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Smacking 'does no harm if a child feels loved': do you agree?

(524 Posts)
HelenMumsnet (MNHQ) Thu 18-Apr-13 21:30:49


We're wondering how you feel about new research that suggests smacking does children no harm as long as they know it is for the right reasons and feel loved.

The publication of this study - which focused on teenagers, it must be said - is causing quite a stir, with, according to the Telegraph, 'parenting groups and charities [reacting] angrily to the findings, [and] maintaining that a child can suffer long term damage from physical discipline'.

In Britain, parents are not banned from smacking their children but it is illegal to inflict injuries causing more than a temporary reddening of the skin.

So, do you agree that smacking is fine, as long as it's tempered with a backdrop of love and affection? Or do you think that smacking is never the answer? Please do tell.

Goldmandra Fri 19-Apr-13 00:36:15

smacking does children no harm as long as they know it is for the right reasons and feel loved.

Denying a child food as a punishment does them no harm as long as they receive adequate nutrition the rest of the time but it doesn't constitute an effective or acceptable sanction.

There are plenty of things we could do to our children which can be shown to cause no lasting damage but it doesn't mean that to do them is a good idea.

I have smacked my children on a very few occasions, e.g. the day my DD tried to put a family heirloom (given by my aunt whom I miss very much 12 years after her death) through a wall. I lost control and I bitterly regret doing it.

It is good to know that research indicates that I have caused no lasting damage because she feels very, very loved and knew that she had done wrong. However I will continue to be appalled at my own lack of control and will never see smacking as desirable or effective.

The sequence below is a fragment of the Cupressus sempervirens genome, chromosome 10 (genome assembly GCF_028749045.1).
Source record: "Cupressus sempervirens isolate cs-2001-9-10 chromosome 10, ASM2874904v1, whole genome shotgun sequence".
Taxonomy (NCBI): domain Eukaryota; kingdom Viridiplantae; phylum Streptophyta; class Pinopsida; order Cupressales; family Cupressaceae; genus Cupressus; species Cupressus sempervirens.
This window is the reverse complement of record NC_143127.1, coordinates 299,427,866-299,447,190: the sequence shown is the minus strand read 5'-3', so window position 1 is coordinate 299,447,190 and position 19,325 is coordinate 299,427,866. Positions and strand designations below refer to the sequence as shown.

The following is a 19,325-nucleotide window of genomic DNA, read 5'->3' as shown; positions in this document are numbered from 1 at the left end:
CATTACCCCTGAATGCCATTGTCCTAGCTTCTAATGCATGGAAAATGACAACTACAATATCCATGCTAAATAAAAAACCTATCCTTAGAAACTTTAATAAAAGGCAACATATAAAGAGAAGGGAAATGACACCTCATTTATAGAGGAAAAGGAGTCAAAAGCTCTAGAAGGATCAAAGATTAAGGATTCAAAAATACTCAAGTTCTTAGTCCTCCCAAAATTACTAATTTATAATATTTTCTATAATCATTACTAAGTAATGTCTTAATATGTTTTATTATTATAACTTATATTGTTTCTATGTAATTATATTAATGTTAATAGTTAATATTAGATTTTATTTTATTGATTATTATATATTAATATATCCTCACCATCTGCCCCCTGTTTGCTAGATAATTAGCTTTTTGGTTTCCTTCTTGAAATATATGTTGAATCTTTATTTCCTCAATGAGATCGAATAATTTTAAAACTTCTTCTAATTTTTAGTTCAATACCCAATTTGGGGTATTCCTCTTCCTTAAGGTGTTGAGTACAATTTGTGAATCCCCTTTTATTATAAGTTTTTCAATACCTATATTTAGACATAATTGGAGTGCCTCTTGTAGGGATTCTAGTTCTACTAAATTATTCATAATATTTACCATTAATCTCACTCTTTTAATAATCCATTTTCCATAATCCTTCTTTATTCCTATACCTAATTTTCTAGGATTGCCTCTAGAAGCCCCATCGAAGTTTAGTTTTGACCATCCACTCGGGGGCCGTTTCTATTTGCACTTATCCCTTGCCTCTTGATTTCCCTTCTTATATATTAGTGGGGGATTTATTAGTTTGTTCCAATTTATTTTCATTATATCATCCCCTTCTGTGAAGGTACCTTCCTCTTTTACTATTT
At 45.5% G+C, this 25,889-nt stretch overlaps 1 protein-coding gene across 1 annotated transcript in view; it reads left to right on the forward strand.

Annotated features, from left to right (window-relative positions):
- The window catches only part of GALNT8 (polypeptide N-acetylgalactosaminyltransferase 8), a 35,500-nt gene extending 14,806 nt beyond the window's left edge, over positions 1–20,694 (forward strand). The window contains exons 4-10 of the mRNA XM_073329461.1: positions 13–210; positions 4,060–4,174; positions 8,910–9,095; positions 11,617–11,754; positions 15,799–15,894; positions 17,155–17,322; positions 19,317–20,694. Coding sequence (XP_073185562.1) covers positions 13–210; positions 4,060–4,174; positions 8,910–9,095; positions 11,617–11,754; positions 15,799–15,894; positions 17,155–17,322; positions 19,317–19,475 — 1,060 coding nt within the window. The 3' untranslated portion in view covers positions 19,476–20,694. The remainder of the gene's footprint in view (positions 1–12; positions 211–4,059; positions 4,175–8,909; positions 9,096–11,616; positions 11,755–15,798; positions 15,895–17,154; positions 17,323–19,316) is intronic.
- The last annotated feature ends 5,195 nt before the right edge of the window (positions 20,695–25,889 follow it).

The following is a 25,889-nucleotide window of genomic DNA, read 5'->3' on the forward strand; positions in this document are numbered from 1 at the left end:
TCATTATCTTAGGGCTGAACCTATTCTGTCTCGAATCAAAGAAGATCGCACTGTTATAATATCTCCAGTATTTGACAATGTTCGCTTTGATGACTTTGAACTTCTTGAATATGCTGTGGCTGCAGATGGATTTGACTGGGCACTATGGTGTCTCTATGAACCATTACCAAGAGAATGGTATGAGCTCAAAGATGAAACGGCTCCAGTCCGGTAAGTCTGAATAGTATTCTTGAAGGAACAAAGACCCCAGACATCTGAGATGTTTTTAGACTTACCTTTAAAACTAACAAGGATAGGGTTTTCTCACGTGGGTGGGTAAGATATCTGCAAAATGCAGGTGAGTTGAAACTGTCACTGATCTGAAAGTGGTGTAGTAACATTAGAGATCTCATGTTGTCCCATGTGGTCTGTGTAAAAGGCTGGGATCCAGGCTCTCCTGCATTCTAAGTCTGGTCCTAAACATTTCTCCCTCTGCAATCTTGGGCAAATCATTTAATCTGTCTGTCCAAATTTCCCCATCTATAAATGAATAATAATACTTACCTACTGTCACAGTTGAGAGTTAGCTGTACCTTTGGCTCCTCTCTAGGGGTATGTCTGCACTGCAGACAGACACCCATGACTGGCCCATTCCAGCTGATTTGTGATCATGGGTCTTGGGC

minibird69 Fri 19-Apr-13 00:51:28

Siiiiiiiiigh i agree with you. I think there is a difference between abuse and a parental smack, they are on a different part of the emotional and physical spectrum, though those who have been genuinely abused may not be able to discern. Actually where the line is is hard to define because it is subjective which is why so many have zero tolerance. I also agree with BOF.

twofalls Fri 19-Apr-13 01:53:26

I just don't see how it can be justified. All you are doing is teaching them that it is ok to hit or be hit.

Full text of original research here:

ChompieMum Fri 19-Apr-13 07:10:35

How about this proposition then

Domestic violence does no harm as long as it leaves no mark, is done for the right reasons and is offset by the love of your partner.

How on earth is hitting a child any better than hitting an adult? They are smaller, more vulnerable and less able to defend themselves. For those who are unable to control their children without smacking, parenting classes are needed. I have never hurt/frightened my children and they are extremely well behaved (not perfect of course though!!!!).

exoticfruits Fri 19-Apr-13 07:23:08

I agree with Chompie, you can't smack a partner saying, 'it is OK because I love you'! You only get away with it because they are smaller- no one does it once the DC is big enough to hit back and hurt!
It is lazy parenting.
Those who say 'it did me no harm' are quite wrong- it obviously did harm to leave them thinking 'it does no harm'
Either hitting is right or wrong- you can't have exceptions just because they are your children. ( you can't smack other people's children).
If a teacher can manage 30 children, some quite challenging, without smacking, a parent should be able to cope - if not there are parenting classes.

Forgetfulmog Fri 19-Apr-13 07:34:22

How can your child feel loved if you smack them? How then are you supposed to teach them that hitting people is wrong, especially in anger, if you hit your child? If you wouldn't hit an adult, what makes it acceptable to hit a child?

lljkk Fri 19-Apr-13 07:35:24

I don't think you'll find hardly anyone to agree with the research.
Smacking is unacceptable on MN and this attitude does not reflect real life (yet again).
I don't have an opinion about smacking, except that it looks an awful lot like ordinary traditional human parenting (worldwide custom), and I can't believe that everyone who was ever smacked as a child felt abused & unloved.

So I sometimes think MNers are strange, maybe very hysterical, to completely ignore all that.

Forgetfulmog Fri 19-Apr-13 07:40:40

Really tired - "very few adults who were smacked are violent" - how do you know this? Are you referring to the modern age of adults (& by that I mean 20-39ish yr olds) or our parents.